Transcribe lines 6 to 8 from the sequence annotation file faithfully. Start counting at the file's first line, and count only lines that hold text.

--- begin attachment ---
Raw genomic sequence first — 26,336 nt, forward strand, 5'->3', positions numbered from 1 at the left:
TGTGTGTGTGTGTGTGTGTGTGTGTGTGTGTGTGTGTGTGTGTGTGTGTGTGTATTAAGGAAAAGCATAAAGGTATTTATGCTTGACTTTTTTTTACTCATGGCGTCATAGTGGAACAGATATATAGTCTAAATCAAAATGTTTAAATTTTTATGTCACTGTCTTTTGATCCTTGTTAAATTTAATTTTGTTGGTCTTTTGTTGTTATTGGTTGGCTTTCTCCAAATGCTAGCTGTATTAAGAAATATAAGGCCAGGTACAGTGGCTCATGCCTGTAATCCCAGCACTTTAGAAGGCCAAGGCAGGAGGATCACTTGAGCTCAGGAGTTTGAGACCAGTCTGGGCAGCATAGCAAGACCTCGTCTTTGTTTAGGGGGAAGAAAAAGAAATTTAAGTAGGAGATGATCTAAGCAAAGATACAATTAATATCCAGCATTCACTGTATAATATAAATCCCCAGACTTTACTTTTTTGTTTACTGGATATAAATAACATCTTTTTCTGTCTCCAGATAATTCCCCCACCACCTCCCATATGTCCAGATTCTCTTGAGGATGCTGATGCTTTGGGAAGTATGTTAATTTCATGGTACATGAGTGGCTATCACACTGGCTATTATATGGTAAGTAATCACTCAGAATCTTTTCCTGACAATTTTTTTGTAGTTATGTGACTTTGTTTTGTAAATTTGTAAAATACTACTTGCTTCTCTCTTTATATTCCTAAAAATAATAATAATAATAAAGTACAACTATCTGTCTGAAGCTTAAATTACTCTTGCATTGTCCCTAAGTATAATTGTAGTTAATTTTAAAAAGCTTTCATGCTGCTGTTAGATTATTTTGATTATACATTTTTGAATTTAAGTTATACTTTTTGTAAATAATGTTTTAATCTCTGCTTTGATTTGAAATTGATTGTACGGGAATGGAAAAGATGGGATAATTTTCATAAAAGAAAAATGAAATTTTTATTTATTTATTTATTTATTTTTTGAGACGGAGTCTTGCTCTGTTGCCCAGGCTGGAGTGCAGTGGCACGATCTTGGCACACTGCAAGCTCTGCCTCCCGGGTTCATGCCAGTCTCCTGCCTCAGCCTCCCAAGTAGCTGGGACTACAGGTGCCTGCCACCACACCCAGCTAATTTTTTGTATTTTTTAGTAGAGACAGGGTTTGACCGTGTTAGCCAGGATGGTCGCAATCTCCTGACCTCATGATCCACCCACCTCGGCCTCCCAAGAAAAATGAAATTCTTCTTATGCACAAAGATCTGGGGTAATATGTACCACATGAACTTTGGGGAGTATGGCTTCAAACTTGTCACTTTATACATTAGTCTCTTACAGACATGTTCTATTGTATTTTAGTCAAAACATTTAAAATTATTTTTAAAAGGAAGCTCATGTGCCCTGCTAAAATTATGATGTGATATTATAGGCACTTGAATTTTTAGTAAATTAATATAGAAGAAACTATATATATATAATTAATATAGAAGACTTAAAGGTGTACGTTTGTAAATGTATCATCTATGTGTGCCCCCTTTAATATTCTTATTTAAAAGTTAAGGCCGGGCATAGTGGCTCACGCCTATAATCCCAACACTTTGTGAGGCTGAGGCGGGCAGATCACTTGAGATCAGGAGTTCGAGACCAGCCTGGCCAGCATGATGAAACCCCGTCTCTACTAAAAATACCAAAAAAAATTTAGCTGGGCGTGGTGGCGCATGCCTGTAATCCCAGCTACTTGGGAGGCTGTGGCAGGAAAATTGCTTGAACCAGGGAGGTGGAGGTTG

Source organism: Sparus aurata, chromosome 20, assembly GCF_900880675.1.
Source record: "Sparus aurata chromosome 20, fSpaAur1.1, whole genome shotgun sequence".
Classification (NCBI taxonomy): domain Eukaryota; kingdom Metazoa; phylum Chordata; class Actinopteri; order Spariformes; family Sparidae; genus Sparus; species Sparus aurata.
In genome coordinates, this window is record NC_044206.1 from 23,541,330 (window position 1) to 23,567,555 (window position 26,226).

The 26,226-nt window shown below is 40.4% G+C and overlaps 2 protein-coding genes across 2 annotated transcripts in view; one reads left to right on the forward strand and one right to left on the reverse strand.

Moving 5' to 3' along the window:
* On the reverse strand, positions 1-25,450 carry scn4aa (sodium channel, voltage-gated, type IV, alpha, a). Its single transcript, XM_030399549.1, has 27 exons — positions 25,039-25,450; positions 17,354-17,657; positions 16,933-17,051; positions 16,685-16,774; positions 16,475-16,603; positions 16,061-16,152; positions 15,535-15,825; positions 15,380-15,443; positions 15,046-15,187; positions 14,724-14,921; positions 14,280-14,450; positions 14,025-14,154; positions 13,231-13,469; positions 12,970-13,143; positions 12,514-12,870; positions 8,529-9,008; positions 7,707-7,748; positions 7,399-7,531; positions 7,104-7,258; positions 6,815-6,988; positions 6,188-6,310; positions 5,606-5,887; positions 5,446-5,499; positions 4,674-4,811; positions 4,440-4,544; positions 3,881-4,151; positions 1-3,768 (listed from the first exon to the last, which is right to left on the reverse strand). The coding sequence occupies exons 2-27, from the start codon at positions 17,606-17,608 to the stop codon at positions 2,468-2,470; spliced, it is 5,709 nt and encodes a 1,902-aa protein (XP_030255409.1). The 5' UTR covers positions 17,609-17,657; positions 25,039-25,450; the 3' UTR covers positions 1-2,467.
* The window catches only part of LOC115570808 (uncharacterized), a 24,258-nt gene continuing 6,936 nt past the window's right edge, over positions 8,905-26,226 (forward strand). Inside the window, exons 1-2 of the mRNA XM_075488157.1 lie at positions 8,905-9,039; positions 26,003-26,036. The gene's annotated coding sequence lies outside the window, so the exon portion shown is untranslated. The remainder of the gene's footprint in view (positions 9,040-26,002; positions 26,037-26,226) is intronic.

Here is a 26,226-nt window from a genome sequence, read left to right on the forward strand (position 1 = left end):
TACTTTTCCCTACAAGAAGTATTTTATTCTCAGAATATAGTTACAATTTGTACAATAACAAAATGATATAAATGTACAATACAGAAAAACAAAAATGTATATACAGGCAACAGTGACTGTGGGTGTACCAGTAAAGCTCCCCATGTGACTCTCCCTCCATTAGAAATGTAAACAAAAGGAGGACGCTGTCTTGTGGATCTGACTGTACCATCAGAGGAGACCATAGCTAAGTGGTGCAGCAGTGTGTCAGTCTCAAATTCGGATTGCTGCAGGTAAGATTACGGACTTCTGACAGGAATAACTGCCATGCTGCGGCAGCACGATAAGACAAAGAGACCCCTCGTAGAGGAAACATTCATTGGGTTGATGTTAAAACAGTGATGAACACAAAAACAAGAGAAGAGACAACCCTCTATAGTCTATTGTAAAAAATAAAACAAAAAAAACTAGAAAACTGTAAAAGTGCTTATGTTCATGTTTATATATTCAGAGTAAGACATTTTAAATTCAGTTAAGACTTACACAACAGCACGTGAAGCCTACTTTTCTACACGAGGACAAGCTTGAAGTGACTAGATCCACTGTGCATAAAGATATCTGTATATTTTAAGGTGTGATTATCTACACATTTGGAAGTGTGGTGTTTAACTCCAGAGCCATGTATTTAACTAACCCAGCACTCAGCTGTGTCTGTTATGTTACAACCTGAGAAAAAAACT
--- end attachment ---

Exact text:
In genome coordinates, this window is record NC_044206.1 from 23,541,330 (window position 1) to 23,567,555 (window position 26,226).

The 26,226-nt window shown below is 40.4% G+C and overlaps 2 protein-coding genes across 2 annotated transcripts in view; one reads left to right on the forward strand and one right to left on the reverse strand.

Moving 5' to 3' along the window: